Advanced Search
MyIDEAS: Login to save this article or follow this journal

articles: Links between rural development and crime

Contents:

Author Info

  • Terance J. Rephann

    ()
    (Senior Research Fellow, Spatial Modelling Centre, Box 839, S-981 28 Kiruna, Sweden)

Abstract

Over the past few years, metropolitan crime has fallen in the United States while nonmetropolitan crime has continued to increase. This article examines nonmetropolitan crime during the period 1977-1995, and describes its characteristics and spatial dynamics. The article outlines eight categories of causal factors and investigates their role in nonmetropolitan county crime variation using regression analysis. This analysis shows that many variables commonly identified with "rural development" are associated with crime. The article concludes by recommending that planners anticipate the social effects of popular rural revitalization strategies, such as tourism, retirement communities, highways, and service sector development.

Download Info

If you experience problems downloading a file, check if you have the proper application to view it first. In case of further problems read the IDEAS help page. Note that these files are not on the IDEAS site. Please be patient as the files may be large.
File URL: http://link.springer.de/link/service/journals/10110/papers/9078004/90780365.pdf
Download Restriction: Access to the full text of the articles in this series is restricted

As the access to this document is restricted, you may want to look for a different version under "Related research" (further below) or search for a different version of it.

Bibliographic Info

Article provided by Springer in its journal Papers in Regional Science.

Volume (Year): 78 (1999)
Issue (Month): 4 ()
Pages: 365-386

as in new window
Handle: RePEc:spr:presci:v:78:y:1999:i:4:p:365-386

Note: Received: 3 March 1998
Contact details of provider:
Web page: http://link.springer.de/link/service/journals/10110/index.htm

Order Information:
Web: http://link.springer.de/orders.htm

Related research

Keywords: Crime; regional variation; rural development;

Find related papers by JEL classification:

References

No references listed on IDEAS
You can help add them by filling out this form.

Citations

Citations are extracted by the CitEc Project, subscribe to its RSS feed for this item.
as in new window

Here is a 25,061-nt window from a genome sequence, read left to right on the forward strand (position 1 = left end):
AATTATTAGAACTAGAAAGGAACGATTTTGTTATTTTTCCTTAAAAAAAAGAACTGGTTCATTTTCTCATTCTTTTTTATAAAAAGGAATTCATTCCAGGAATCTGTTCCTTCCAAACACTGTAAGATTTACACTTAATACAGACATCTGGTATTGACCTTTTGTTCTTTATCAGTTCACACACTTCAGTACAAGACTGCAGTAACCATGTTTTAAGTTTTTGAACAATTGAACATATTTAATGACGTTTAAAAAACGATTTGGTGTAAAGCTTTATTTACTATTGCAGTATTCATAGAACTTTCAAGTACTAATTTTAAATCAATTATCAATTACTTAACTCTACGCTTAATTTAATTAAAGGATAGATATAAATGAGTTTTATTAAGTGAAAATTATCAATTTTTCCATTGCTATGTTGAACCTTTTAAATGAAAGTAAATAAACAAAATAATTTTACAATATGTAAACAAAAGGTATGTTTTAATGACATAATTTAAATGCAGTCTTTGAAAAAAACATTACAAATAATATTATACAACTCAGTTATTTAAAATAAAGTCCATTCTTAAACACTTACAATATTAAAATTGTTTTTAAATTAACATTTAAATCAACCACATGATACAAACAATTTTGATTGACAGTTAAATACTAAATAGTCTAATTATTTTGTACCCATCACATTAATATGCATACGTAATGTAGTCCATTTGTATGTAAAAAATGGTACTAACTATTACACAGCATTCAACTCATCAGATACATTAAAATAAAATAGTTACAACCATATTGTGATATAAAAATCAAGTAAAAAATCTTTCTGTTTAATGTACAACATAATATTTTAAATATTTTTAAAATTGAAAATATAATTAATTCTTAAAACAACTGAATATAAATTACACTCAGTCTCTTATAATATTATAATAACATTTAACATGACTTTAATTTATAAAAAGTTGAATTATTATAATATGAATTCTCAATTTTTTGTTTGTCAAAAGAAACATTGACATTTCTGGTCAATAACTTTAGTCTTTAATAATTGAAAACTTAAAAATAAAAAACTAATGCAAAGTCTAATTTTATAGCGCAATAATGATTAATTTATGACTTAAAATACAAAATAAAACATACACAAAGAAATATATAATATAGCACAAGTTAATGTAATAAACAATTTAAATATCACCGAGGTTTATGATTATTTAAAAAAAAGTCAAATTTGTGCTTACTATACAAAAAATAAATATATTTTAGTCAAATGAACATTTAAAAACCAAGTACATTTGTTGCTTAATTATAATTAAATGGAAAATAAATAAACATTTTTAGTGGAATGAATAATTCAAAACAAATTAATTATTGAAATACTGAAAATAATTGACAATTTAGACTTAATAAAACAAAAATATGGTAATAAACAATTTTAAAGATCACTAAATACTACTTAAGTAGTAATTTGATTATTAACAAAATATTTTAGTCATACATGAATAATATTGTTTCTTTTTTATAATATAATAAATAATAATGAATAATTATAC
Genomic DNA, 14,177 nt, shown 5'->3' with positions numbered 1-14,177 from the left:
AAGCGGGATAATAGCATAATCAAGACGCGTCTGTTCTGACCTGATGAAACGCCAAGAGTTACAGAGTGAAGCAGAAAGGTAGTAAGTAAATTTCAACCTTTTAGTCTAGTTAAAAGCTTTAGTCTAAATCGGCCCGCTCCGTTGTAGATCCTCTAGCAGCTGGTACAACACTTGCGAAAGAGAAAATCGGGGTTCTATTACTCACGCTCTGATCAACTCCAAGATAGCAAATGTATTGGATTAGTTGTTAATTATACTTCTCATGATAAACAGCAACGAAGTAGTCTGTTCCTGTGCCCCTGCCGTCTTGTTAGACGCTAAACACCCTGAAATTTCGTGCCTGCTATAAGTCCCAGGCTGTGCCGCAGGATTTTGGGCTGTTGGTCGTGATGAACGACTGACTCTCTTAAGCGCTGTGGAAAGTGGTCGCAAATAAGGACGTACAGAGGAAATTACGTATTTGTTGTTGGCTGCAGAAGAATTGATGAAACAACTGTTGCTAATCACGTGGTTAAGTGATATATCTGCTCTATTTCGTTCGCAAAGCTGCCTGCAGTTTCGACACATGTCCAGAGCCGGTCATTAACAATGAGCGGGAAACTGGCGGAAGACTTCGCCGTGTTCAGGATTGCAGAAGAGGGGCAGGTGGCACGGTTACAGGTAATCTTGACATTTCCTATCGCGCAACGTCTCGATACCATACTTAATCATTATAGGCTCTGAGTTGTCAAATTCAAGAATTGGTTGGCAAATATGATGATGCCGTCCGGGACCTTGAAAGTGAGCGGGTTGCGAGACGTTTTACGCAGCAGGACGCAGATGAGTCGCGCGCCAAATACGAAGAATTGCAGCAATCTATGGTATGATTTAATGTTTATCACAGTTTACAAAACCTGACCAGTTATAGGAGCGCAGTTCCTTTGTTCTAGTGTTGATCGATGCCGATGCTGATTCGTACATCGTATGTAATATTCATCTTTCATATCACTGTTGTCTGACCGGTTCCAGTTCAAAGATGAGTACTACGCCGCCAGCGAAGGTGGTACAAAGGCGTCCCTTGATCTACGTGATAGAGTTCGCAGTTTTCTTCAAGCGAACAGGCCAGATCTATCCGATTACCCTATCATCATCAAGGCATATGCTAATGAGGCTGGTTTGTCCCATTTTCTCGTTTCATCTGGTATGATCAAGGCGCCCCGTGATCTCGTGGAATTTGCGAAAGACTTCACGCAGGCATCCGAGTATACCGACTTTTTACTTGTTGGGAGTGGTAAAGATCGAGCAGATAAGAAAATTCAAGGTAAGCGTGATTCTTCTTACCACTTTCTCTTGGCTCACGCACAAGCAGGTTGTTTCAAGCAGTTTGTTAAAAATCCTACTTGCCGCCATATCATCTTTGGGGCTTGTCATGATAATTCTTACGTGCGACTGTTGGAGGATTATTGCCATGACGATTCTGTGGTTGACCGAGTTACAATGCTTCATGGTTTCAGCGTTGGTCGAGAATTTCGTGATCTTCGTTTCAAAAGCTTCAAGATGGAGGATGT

Cited by:
  1. Steven C. Deller & Melissa A. Deller, 2010. "Rural Crime and Social Capital," Growth and Change, Gatton College of Business and Economics, University of Kentucky, vol. 41(2), pages 221-275.
  2. Allen, Jonathan & Cancino, Jeffrey M., 2012. "Social disorganization, Latinos and juvenile crime in the Texas borderlands," Journal of Criminal Justice, Elsevier, vol. 40(2), pages 152-163.

Lists

This item is not listed on Wikipedia, on a reading list or among the top items on IDEAS.

Statistics

Access and download statistics

Corrections

When requesting a correction, please mention this item's handle: RePEc:spr:presci:v:78:y:1999:i:4:p:365-386. See general information about how to correct material in RePEc.

For technical questions regarding this item, or to correct its authors, title, abstract, bibliographic or download information, contact: (Guenther Eichhorn) or (Christopher F Baum).

If you have authored this item and are not yet registered with RePEc, we encourage you to do it here. This allows to link your profile to this item. It also allows you to accept potential citations to this item that we are uncertain about.

If references are entirely missing, you can add them using this form.

If the full references list an item that is present in RePEc, but the system did not link to it, you can help with this form.

If you know of missing items citing this one, you can help us creating those links by adding the relevant references in the same way as above, for each refering item. If you are a registered author of this item, you may also want to check the "citations" tab in your profile, as there may be some citations waiting for confirmation.

Please note that corrections may take a couple of weeks to filter through the various RePEc services.